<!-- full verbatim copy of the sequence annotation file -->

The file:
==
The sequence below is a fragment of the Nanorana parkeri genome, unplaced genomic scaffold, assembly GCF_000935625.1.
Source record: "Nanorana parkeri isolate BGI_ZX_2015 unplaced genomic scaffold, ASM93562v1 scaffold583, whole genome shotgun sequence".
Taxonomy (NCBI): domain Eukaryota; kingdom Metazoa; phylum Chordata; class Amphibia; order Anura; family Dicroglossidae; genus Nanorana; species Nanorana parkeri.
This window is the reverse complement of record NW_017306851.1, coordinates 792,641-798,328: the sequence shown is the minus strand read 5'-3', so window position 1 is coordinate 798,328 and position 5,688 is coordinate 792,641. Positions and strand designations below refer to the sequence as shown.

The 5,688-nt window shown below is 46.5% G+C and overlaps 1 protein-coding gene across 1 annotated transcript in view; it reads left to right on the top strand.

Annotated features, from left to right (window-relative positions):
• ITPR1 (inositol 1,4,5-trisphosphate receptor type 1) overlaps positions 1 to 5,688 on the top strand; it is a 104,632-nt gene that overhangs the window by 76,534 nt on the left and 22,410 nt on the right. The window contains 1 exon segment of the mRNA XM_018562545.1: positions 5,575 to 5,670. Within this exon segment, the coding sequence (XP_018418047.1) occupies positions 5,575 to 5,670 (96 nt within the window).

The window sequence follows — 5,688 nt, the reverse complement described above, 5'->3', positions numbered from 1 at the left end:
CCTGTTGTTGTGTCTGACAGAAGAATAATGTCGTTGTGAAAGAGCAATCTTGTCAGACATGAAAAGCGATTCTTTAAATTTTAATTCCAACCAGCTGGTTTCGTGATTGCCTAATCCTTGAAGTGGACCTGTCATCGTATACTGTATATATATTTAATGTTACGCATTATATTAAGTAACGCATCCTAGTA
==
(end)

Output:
The sequence below is a fragment of the Nanorana parkeri genome, unplaced genomic scaffold, assembly GCF_000935625.1.
Source record: "Nanorana parkeri isolate BGI_ZX_2015 unplaced genomic scaffold, ASM93562v1 scaffold583, whole genome shotgun sequence".
Taxonomy (NCBI): domain Eukaryota; kingdom Metazoa; phylum Chordata; class Amphibia; order Anura; family Dicroglossidae; genus Nanorana; species Nanorana parkeri.
This window is the reverse complement of record NW_017306851.1, coordinates 792,641-798,328: the sequence shown is the minus strand read 5'-3', so window position 1 is coordinate 798,328 and position 5,688 is coordinate 792,641. Positions and strand designations below refer to the sequence as shown.

The 5,688-nt window shown below is 46.5% G+C and overlaps 1 protein-coding gene across 1 annotated transcript in view; it reads left to right on the top strand.

Annotated features, from left to right (window-relative positions):
• ITPR1 (inositol 1,4,5-trisphosphate receptor type 1) overlaps positions 1 to 5,688 on the top strand; it is a 104,632-nt gene that overhangs the window by 76,534 nt on the left and 22,410 nt on the right. The window contains 1 exon segment of the mRNA XM_018562545.1: positions 5,575 to 5,670. Within this exon segment, the coding sequence (XP_018418047.1) occupies positions 5,575 to 5,670 (96 nt within the window).

The window sequence follows — 5,688 nt, the reverse complement described above, 5'->3', positions numbered from 1 at the left end:
CCTGTTGTTGTGTCTGACAGAAGAATAATGTCGTTGTGAAAGAGCAATCTTGTCAGACATGAAAAGCGATTCTTTAAATTTTAATTCCAACCAGCTGGTTTCGTGATTGCCTAATCCTTGAAGTGGACCTGTCATCGTATACTGTATATATATTTAATGTTACGCATTATATTAAGTAACGCATCCTAGTA